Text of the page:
December 2011 Highlights

Rooming houses and public protest rules were among the hot debates in December. 

Rooming houses:    The topic of rooming houses in single-family zoned areas came up for debate again last month. This is an issue that was debated at great length in 2007-2008, after residents of several urban neighborhoods began to complain about effects from large older houses which had been converted from single-family use to multi-occupant rooming houses. After extended debate, public hearings, and public comment pro and con, the city council voted to require that rooming houses which had been improperly created in single-family zones would have to come into compliance with the zoning rules of those neighborhoods. That meant that they would be required to either re-convert to single-family use or successfully seek re-zoning to multi-family use. In order to prevent hardships, a three-year compliance period was allowed. This transition period expires at the end of this month.

Earlier this year, a group of rooming house owners began asking the city council to reconsider that decision. Few of the city council members believed that their constituents wanted that debate revisited. However, in November the rooming house owners were given another opportunity to argue their case, again, to the council's Community Development, Housing, and General Government (CDHGG) Committee. At the end of that meeting, no member of the CDHGG Committee made any motion to formally revisit the decision or suspend it from going into effect as scheduled. The rooming house owners were advised to continue to prepare for the change to take effect at the end of this month (December 2011). Rooming houses will continue to be allowed in multi-family zones, but any remaining in single-family zones must be closed at that time.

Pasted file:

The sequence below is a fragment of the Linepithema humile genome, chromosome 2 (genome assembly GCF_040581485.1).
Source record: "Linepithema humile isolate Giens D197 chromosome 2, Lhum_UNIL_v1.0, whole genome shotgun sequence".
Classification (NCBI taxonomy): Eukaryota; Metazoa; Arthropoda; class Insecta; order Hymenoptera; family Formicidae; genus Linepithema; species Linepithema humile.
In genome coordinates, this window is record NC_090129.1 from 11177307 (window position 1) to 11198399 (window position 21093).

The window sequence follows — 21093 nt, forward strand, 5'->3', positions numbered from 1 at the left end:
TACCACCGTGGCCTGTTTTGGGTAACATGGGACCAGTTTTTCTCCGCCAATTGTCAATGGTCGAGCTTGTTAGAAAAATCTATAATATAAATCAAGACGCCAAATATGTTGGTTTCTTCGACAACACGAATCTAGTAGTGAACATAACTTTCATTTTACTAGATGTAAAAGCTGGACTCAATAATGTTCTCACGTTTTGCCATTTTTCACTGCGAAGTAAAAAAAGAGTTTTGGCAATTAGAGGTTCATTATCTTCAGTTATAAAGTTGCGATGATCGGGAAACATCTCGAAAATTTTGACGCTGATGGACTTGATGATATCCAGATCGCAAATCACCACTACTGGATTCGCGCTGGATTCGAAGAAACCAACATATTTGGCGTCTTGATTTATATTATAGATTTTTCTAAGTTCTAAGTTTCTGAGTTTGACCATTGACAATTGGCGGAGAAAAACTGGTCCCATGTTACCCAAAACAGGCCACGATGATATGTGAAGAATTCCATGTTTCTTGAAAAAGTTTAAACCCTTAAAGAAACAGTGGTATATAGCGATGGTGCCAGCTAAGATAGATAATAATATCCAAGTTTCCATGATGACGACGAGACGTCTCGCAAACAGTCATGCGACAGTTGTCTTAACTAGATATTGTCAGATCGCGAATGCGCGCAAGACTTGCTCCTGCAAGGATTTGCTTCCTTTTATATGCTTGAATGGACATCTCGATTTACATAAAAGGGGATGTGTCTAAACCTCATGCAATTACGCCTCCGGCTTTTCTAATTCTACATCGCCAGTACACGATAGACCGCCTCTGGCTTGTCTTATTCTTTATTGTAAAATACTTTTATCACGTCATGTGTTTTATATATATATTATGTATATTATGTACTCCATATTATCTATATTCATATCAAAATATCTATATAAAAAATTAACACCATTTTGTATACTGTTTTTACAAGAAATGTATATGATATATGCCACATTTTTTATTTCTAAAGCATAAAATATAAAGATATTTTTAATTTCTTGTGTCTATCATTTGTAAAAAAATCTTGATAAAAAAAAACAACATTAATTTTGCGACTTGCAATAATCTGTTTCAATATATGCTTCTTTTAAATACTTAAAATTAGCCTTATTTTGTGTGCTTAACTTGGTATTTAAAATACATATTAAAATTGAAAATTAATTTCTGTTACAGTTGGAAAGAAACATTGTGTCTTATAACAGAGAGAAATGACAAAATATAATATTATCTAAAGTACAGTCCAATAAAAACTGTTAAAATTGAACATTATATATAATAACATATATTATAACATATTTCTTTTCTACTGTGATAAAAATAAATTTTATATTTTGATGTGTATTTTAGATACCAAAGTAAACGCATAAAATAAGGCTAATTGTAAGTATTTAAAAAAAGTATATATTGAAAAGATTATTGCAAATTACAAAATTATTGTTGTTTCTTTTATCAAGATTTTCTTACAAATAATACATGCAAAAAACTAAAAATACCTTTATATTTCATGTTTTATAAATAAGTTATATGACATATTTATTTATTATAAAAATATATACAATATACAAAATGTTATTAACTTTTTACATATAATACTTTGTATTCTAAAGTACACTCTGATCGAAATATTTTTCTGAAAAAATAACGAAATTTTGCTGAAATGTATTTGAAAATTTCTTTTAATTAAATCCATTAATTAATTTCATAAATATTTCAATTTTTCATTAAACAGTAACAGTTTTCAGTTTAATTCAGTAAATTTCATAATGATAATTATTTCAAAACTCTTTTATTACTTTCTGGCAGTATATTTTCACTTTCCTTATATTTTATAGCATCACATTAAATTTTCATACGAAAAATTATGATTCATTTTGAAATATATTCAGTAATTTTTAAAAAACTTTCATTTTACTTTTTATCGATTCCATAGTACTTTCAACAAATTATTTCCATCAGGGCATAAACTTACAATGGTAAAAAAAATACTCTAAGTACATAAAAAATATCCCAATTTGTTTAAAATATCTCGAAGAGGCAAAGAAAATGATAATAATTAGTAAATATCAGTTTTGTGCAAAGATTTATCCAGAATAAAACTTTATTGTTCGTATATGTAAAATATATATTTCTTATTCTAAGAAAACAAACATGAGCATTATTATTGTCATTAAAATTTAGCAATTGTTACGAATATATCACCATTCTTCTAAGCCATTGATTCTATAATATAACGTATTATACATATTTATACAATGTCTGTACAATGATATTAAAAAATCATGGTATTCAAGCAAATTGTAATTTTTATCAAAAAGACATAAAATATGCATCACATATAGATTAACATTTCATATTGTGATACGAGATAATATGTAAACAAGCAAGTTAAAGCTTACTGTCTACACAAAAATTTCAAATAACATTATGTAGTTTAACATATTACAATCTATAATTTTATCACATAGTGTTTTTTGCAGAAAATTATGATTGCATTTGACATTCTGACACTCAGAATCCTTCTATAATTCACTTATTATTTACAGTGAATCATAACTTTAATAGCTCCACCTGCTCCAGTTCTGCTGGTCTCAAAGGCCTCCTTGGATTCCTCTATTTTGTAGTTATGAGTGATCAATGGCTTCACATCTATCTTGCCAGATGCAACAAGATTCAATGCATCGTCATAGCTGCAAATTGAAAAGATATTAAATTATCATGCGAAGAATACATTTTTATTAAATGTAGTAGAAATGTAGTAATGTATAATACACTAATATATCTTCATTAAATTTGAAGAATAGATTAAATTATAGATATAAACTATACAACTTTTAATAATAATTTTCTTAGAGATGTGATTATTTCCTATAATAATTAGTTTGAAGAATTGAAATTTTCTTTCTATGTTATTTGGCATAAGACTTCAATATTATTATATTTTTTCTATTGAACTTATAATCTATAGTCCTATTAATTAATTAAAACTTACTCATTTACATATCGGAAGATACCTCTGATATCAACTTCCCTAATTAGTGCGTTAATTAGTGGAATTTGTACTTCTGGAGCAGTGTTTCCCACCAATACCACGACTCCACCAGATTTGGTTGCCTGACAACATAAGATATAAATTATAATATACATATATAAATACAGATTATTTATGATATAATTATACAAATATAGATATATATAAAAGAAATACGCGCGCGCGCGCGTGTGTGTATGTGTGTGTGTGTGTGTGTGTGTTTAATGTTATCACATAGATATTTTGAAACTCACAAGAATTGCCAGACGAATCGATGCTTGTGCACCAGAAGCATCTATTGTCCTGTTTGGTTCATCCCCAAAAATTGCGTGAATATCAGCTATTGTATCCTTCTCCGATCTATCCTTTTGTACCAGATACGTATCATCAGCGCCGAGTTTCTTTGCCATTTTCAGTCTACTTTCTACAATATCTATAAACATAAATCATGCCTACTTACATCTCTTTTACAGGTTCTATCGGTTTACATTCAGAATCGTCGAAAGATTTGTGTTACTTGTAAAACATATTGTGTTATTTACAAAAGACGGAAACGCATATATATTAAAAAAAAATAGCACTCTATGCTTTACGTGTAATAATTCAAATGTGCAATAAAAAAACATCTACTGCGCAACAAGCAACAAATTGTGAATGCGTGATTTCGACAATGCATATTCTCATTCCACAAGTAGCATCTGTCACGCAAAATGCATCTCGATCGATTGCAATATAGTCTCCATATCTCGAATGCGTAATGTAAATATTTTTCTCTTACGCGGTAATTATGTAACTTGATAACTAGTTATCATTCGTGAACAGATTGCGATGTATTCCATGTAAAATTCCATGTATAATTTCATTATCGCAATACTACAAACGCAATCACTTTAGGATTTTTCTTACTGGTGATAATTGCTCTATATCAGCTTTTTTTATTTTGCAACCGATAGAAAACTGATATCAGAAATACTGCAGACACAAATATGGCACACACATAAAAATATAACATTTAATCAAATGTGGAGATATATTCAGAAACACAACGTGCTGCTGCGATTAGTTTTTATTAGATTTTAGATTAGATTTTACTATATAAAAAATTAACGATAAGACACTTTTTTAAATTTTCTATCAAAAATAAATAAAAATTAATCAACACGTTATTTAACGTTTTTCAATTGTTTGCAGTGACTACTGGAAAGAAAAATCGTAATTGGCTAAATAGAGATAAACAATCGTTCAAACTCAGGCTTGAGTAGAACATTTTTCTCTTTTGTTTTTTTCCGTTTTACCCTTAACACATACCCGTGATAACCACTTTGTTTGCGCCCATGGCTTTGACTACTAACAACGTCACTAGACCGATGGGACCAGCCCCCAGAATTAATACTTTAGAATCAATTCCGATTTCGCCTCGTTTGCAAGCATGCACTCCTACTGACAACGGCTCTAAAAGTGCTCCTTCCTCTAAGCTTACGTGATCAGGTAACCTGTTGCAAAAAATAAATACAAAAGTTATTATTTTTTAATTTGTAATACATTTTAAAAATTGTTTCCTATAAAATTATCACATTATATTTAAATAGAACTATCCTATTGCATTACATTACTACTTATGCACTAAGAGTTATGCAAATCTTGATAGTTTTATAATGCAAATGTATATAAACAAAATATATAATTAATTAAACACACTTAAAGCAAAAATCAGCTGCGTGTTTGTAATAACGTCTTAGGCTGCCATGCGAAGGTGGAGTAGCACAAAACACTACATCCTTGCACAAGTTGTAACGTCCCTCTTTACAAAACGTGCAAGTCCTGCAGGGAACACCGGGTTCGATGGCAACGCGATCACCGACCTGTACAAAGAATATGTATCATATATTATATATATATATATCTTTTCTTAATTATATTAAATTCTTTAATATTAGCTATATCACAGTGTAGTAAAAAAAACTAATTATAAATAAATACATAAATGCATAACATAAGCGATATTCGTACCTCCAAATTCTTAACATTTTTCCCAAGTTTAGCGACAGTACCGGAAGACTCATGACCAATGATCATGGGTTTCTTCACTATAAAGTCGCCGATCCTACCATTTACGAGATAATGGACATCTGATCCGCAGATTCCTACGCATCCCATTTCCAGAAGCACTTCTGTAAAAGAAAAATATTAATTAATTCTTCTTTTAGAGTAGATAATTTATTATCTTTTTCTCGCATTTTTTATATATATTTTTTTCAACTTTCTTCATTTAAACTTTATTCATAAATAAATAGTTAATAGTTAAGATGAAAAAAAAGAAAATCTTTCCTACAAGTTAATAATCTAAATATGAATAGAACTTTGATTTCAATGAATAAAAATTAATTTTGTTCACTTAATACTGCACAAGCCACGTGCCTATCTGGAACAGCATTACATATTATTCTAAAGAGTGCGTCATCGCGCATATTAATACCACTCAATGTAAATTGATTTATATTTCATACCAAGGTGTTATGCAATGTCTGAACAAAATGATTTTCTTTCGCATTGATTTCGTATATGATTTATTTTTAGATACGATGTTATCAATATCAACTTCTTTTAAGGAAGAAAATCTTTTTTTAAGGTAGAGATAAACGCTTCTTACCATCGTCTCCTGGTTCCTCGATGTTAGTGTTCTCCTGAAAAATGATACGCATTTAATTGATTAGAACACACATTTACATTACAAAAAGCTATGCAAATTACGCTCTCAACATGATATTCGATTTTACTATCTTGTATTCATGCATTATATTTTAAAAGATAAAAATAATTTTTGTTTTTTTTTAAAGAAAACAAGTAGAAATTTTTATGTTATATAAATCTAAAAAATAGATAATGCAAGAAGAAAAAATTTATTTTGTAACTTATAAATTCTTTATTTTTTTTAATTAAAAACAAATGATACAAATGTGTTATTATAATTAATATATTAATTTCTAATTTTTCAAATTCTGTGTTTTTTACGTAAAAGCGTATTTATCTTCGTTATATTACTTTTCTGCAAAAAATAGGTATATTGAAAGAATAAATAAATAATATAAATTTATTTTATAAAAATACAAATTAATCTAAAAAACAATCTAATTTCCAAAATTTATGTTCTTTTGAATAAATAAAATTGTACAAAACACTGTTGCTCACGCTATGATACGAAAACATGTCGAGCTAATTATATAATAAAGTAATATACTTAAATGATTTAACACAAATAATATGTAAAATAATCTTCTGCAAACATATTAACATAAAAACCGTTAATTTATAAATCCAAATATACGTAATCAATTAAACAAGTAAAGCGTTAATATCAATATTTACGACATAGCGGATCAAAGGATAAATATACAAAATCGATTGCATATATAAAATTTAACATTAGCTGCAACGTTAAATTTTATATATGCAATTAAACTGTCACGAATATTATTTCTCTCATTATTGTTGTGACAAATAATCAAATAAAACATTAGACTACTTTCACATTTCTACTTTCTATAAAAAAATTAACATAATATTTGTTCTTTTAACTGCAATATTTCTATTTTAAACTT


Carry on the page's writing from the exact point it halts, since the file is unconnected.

The city is taking steps to assist any rooming house residents who get caught in the house owners' failure to use the three-year transition period to phase out the rooming houses located in single-family zones. Information on options for relocation and applying for housing assistance programs, if needed, is being made available. In addition, two community information sessions have been set up in early January for rooming house occupants: Thursday, Jan. 5, 6 p.m., at Hanes Hosiery Community Center (501 Reynolds Blvd.); and Thursday, Jan. 12, 6 p.m., at Sprague Street Community Recreation Center (1350 East Sprague St.). More information is available from Stephanie Stimpson at 336-734-1272 or

Public protest sites and rules:    Temporary rules clarifying where and when open-air public meetings and protests can take place on city property will be the subject of a public hearing at the city council meeting on Monday, January 3, at 7 p.m. Your comments are welcome. First, let me explain what is actually being proposed.

Contrary to what some of you may have heard or read elsewhere, I have NOT proposed that City Hall no longer be public property. That would be absurd, and the Winston-Salem Journal should have acknowledged that it was in error to print the claim, after my phone call and letter pointing out its mistake.

Here's what the proposal would actually do:

  • Require that open-air public meetings on the City Hall grounds stay on the paved steps, walkways, and sidewalks. (In other words, that provision amounts to a "keep off the grass" sign for the ornamental landscaped grounds in front of City Hall.)
  • Limit the hours for "open air public meetings" on city property to between 6 a.m. and 11 p.m. (Pickets and vigils on public sidewalks could continue to go all night.)